Wood added: “Even if the Renters (Reform) Bill does receive Royal Assent in its full form before the election, much of the detail will need to be fleshed out by secondary legislation.

“This secondary legislation is made by the Secretary of State and covers issues such as when a property meets the Decent Homes Standard; When Section 21 notices are removed; What information would be included in the Property Portal; and What information landlords must give to pre-existing tenants.”

Wood concluded:

“Based on the proposed amendments, it’s likely that landlords would have serious concerns about a Labour version of rental reform.

“If Labour do include their amendments in a new version of the bill then it would introduce significant uncertainty to most possession claims, reducing the concessions the government has made to try to retain landlord confidence and protect the much-needed supply of rented homes.

“This would very likely have a significant impact on investor confidence, particularly for smaller landlords who are particularly at risk from a tenant going into rent arrears. It would also likely deter new entrants to the market and would also increase the need for the courts to intervene and exacerbate the delays landlords already face.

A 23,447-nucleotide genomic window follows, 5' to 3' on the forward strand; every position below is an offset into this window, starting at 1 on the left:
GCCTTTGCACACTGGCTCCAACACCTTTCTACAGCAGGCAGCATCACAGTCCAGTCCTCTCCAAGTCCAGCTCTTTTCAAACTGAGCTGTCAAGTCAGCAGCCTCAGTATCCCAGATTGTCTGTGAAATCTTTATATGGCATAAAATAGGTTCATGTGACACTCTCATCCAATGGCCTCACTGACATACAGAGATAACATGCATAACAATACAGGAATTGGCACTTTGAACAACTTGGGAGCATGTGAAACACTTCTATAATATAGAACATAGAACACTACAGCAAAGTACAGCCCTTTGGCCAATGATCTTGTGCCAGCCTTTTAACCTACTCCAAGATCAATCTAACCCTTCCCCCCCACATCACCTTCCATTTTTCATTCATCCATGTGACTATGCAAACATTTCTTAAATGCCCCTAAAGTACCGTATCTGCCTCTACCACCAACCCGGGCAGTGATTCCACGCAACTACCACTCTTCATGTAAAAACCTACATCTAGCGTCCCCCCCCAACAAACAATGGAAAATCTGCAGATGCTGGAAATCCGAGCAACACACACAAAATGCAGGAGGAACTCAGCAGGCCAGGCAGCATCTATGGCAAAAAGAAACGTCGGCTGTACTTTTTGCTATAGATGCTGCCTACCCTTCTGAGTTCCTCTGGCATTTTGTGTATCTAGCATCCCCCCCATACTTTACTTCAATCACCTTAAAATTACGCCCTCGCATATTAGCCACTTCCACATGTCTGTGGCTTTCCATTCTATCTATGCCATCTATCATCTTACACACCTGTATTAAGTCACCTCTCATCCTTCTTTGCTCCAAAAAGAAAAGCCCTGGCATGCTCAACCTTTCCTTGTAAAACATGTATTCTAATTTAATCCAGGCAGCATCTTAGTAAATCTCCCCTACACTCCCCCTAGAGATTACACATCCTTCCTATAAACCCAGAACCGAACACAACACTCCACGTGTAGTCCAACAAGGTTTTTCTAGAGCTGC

“The NRLA is committed to ensuring that rental reform works for both landlords and tenants, and we are not seeking to retain Section 21. But whatever replaces Section 21 must retain the confidence of landlords.

“With that in mind we will continue to make the case to all political parties for possession grounds that reflect the reasons landlords need to end tenancies, a court system that can cope with demand, and certainty in cases where there should be no defence.”



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One Comment

  1. A W

    The government does realise that the private rented sector is NOT social housing right?